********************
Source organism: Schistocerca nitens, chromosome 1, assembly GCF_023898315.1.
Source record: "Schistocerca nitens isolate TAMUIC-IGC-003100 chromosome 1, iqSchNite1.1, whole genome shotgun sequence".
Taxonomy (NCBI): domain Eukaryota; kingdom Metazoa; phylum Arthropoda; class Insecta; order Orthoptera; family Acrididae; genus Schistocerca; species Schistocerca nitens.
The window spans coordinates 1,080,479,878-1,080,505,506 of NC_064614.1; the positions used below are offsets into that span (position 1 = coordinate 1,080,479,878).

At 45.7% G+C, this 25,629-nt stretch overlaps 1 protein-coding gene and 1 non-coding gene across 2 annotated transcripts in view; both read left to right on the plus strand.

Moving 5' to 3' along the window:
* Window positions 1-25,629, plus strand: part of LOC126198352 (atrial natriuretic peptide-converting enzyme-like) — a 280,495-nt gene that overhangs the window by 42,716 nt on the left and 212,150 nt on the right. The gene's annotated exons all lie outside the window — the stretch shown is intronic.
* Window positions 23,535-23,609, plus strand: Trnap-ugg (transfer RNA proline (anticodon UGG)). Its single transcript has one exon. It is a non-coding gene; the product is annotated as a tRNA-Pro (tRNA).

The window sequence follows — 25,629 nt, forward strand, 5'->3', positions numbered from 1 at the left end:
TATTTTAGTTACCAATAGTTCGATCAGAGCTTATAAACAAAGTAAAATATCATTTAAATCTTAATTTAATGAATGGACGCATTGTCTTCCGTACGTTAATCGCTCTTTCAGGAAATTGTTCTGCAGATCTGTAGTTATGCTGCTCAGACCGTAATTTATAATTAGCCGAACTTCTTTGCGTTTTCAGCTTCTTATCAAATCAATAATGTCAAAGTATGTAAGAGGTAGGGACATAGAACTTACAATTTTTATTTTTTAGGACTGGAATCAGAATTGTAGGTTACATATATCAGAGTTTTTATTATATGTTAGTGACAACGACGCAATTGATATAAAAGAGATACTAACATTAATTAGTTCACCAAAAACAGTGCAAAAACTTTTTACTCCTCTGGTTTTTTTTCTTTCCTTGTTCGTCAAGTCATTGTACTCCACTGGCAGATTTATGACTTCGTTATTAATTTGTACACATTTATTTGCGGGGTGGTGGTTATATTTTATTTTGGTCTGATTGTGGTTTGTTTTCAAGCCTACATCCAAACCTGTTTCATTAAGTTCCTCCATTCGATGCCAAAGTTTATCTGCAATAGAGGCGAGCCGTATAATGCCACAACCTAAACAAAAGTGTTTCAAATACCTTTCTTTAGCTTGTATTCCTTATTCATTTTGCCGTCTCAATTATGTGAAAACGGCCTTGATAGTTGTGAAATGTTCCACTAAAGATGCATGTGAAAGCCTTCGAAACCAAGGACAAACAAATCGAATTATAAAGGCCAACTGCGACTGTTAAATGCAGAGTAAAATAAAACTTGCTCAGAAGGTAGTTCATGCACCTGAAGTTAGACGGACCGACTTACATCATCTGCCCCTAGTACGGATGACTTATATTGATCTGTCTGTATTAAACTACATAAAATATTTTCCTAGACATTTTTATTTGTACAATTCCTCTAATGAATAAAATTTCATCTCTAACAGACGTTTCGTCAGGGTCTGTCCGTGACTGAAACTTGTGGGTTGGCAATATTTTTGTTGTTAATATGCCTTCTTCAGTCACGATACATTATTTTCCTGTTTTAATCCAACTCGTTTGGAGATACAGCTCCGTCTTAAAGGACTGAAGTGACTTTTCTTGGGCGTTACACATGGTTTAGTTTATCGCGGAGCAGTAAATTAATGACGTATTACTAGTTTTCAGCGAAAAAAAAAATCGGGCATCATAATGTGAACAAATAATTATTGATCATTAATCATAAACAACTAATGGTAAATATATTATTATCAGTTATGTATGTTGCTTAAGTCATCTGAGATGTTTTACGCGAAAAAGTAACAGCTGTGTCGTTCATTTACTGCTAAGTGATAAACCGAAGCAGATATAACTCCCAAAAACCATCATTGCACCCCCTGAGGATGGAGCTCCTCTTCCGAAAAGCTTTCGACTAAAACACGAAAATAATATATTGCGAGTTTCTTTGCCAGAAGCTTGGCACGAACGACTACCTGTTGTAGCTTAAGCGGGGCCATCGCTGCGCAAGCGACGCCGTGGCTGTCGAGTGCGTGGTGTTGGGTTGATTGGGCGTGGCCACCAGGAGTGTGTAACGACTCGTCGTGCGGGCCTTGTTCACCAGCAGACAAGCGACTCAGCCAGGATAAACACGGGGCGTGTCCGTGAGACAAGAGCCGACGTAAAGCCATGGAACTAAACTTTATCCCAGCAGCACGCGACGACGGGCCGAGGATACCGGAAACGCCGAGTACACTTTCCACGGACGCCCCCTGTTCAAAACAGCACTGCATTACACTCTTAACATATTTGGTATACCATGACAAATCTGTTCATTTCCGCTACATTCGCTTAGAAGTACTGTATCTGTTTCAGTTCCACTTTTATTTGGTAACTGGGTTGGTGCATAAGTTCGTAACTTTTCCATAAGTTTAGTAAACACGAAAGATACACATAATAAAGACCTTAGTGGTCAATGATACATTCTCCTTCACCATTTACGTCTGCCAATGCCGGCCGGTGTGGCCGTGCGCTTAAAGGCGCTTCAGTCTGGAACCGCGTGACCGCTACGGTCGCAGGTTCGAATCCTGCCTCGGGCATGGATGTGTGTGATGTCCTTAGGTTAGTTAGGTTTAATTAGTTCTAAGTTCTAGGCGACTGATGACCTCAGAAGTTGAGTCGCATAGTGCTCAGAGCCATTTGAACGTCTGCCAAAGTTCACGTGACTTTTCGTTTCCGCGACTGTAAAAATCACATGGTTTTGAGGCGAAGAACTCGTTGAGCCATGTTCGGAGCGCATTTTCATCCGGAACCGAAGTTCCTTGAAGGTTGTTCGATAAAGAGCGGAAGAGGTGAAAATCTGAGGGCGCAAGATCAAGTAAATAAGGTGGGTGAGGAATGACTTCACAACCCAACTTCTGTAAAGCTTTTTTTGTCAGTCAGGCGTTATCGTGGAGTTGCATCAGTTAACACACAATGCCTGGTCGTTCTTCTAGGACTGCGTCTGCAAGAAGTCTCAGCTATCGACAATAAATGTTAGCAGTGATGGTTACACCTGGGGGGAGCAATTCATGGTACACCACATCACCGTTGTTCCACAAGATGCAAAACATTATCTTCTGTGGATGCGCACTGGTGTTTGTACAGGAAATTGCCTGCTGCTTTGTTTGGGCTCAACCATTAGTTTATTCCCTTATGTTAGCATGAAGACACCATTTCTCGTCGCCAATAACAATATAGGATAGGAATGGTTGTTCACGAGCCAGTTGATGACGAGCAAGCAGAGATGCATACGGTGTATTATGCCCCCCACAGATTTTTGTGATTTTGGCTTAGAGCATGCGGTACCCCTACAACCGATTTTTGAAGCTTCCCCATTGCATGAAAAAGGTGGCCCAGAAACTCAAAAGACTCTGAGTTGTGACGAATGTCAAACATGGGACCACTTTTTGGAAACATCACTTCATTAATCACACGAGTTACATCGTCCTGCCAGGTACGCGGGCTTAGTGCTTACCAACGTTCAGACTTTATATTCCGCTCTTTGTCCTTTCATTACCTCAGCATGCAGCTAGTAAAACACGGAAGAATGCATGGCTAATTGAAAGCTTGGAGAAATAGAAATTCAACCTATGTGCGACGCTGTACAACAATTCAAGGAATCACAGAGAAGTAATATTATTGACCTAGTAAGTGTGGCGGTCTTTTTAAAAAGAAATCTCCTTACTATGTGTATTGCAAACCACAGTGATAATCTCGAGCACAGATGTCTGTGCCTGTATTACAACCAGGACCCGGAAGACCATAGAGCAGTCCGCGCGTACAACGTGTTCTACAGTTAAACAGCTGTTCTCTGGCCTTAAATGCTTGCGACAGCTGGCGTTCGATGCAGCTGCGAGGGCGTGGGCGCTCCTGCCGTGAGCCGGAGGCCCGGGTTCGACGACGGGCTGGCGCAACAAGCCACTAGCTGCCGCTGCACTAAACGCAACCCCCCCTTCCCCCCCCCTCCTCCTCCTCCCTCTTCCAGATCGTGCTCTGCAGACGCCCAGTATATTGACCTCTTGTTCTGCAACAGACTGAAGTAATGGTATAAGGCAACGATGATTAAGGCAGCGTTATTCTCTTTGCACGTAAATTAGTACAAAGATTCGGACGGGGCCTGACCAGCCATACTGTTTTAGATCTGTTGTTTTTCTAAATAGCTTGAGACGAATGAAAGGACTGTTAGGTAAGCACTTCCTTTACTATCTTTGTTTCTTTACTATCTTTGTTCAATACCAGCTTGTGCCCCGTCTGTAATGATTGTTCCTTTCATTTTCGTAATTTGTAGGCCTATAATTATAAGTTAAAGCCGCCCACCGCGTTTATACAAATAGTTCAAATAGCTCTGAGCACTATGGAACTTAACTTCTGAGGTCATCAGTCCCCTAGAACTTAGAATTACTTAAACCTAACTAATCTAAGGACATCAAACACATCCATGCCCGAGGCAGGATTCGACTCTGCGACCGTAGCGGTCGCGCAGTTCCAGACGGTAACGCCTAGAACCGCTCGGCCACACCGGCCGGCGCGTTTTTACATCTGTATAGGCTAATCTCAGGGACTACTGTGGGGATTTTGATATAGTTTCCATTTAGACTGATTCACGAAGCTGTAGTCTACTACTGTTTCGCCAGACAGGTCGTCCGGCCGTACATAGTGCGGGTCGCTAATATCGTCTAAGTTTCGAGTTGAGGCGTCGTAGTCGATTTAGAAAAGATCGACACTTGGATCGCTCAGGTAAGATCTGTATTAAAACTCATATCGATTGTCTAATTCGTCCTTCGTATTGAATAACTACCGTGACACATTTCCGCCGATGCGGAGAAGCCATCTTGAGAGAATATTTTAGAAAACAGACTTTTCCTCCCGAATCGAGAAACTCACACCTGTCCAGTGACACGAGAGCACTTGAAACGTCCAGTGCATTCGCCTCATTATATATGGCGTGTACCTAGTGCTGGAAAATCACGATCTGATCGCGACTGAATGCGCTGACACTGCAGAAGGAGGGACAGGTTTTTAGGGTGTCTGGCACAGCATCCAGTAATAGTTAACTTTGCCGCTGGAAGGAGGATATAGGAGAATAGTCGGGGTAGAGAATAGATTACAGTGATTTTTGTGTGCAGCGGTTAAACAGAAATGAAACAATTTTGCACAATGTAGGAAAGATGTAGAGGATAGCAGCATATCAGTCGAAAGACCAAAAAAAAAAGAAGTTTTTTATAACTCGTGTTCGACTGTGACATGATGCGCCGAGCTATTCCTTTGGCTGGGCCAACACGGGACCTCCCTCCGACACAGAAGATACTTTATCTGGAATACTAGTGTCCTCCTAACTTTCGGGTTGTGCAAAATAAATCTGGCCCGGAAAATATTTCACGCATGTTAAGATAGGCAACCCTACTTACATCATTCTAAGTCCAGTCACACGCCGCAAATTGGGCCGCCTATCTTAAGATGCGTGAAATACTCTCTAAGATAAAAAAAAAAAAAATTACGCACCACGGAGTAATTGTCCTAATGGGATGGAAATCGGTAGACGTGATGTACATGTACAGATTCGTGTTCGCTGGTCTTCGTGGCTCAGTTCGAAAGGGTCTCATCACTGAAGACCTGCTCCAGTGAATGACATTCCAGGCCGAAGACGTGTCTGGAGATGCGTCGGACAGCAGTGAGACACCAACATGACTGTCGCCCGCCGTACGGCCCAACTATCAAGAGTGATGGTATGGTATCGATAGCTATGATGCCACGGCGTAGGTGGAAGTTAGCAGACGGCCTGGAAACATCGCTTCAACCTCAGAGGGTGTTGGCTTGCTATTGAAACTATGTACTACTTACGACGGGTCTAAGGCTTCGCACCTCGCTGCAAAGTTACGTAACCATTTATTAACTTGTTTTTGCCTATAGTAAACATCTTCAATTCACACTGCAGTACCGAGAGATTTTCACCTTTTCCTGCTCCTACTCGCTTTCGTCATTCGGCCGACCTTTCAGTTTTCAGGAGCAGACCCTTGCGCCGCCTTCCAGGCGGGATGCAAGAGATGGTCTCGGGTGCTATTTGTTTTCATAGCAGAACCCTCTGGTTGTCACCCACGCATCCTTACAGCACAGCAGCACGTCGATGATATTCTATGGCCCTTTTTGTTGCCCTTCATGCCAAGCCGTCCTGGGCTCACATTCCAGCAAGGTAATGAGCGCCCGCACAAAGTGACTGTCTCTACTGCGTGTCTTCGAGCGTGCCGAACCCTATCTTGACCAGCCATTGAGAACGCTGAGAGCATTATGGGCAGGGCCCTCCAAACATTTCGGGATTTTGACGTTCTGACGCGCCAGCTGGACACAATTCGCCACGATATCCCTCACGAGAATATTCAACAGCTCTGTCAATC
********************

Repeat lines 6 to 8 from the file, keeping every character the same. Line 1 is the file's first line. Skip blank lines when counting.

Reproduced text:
Moving 5' to 3' along the window:
* Window positions 1-25,629, plus strand: part of LOC126198352 (atrial natriuretic peptide-converting enzyme-like) — a 280,495-nt gene that overhangs the window by 42,716 nt on the left and 212,150 nt on the right. The gene's annotated exons all lie outside the window — the stretch shown is intronic.
* Window positions 23,535-23,609, plus strand: Trnap-ugg (transfer RNA proline (anticodon UGG)). Its single transcript has one exon. It is a non-coding gene; the product is annotated as a tRNA-Pro (tRNA).